DTN2 was presented on May 9th at Machinista Festival, Glasgow. I was performing from Rex - where the broadband internet is usually more reliable than the studio dial-up; Antonella and Zoe were nearby watching the performance on another computer. Their frequent bursts of laughter assured me that the show was going well, although technical problems at the festival meant that we couldn't give the live performance that was meant to accompany the show. Karla, on site in Glasgow, had to go to a friend's house to perform online.
I then headed to Zagreb, and the FAKI Festival, where I gave an UpStage workshop and assisted Zoe and Lori with their crazy comedy show "Transkuhinski Raj". Zagreb is the capital of Croatia, wedged between Germanic Europe and the wild Balkans; the young anarchists there were going through a Balkan phase - enamoured of everything Serbian, even turbo-folk music. Outside the festival, I had a bit of a nosey round the city and caught up with net.artist Maya Kalogera, who gave me a personal guided tour of some of her work.
My next foray out of Belgrade was to Novi Sad for the Transeuropean Picnic. This was held to mark the accession of ten new countries to the European Union - of which Serbia was NOT one, but neighbouring Hungary and former Yugoslavian Slovenia were. The event was a gathering of artists and thinkers, one of these great Serbian events where everything is free, programmes are guidelines only, and you can never be quite sure what's going to happen next. During the opening, I was listening to speaker after speaker from Eastern European countries talk about Europe and the European Union, and contemplating the fact that I was one of the few non-Europeans here, and most definitely the only New Zealander - when a woman approached me with a quizzical look on her face and asked, "Helen?"
I knew that I knew her but at first I couldn't think who it was, as that this was not someone I expected to see in Serbia. It was Caroline McCaw, who had been editor of Critic the year after I was President of the Otago University Students' Association, and who is now lecturing at the School of Design. This happy and unexpected reunion meant that neither of us mixed as much as we would have with the other participants, but spent a lot of time together going "do you remember ... ?" and I had the opportunity to catch up on local New Zealand news such as the intricacies of the seabed and foreshore controversy. We didn't completely ignore the others at the picnic, and met interesting artists from Georgia, Hungary, Bulgaria, Romania, Turkey and Holland.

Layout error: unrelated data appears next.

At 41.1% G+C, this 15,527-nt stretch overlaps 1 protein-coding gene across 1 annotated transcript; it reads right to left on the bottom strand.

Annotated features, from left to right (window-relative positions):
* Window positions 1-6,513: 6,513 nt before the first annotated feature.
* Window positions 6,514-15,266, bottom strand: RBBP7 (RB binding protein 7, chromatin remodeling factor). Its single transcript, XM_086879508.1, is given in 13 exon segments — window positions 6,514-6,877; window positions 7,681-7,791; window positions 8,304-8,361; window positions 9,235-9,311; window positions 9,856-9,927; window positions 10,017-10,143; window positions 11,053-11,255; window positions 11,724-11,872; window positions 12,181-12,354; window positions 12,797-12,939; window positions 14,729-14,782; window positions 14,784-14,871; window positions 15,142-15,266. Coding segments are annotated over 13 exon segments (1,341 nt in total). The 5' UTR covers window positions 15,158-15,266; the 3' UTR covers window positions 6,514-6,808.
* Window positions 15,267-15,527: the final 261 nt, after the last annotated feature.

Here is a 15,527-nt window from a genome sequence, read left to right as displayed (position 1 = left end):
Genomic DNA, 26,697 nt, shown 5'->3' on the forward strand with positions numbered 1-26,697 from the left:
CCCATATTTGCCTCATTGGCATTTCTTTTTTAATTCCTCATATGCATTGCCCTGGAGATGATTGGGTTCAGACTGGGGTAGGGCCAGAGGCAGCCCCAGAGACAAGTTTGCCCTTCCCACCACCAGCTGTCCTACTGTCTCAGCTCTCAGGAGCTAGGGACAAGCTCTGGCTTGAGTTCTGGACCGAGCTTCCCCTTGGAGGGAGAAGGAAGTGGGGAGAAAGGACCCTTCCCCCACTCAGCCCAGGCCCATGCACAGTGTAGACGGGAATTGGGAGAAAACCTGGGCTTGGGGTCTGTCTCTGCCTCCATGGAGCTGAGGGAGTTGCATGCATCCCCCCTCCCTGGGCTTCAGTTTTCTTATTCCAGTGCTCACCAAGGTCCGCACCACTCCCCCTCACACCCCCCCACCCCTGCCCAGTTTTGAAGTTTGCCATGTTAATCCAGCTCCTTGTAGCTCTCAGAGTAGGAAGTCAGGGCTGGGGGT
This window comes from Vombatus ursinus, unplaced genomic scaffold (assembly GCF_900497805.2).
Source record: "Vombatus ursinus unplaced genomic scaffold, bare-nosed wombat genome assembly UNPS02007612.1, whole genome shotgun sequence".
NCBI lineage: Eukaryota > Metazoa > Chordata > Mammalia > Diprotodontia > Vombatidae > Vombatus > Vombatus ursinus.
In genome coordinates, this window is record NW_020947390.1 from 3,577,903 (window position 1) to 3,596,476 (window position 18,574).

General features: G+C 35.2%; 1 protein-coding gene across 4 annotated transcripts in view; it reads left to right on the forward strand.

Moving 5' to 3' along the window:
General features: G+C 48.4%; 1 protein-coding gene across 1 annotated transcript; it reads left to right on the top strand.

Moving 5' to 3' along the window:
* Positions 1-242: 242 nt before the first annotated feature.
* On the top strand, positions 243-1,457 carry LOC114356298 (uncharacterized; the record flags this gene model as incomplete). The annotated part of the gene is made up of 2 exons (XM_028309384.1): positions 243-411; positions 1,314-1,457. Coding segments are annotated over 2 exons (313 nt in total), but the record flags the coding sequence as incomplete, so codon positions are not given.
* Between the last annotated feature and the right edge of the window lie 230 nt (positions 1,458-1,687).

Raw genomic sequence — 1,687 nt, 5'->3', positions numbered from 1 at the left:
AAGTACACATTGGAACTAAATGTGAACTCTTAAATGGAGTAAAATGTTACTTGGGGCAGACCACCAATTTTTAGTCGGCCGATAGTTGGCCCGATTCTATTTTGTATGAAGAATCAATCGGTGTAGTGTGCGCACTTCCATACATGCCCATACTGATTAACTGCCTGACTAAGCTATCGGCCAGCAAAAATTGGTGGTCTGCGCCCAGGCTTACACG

Back in Belgrade, my New Zealand flatmate Jessica arrived to study with Dah Teater at their annual summer school. I enjoyed playing the local and showing her around, but only for a few days as I was off again - this time to the Porsgrunn International Theatre Festival in Norway for the launch of Magdalena Norway. The festival was also an opportunity to progress the work on the new Magdalena Project web site with Jill, and an added bonus was a visit from my old friend Zab who lives in southern Sweden. The PIT Festival, in its tenth year, began with a parade of hundreds of dressed-up local school children and featured a lot of circus, clown and street theatre. Circus Ronaldo was one of the highlights of the festival for me, along with a couple of street performers in nice white undies - no idea who they were or where they were from but they were completely hilarious.
After Porsgrunn, and a couple of days in Oslo with Miff, Terije & Georgi, I returned to Belgrade via Amsterdam and Brussels. This wasn't the most direct route, but it meant I got to hang out with friends in those cities, who treated me to a Pixies concert and gave me my first experience of Brussels. Knowing nothing about this city other than it's where all the European Union bureaucracy happens, I was pleasantly surprised by Brussel's art nuveau architecture and hospitable inhabitants. I checked out the Belgian Center for Comic Strip Art, a fantastic flea market and the cafe on the roof of the Museum of Musical Instruments.
I returned to Belgrade for a hot, wet summer and the Eclectic Tech Carnival, a hands-on computer festival for women organised by Gender Changers. As well as teaching an UpStage workshop and performing "swim", I attended as many of the other workshops that I could and trained my web cam on the action for some of the group who weren't in Belgrade but joined us online. It was an intense and empowering week, with activities from taking the guts out of computers and putting them back in again to occupying a central city park for several hours for a girls' night out of beer, paddling and talking. I got to play the local again as I helped to shepherd guests from Greece, Holland, Germany and Spain around the kafanas and tourist attractions. Away from the computers, we saw Stella Chiweshe perform outdoors in Kalemagden (part of the BELEF Summer Festival) and went night-swimming on Ada.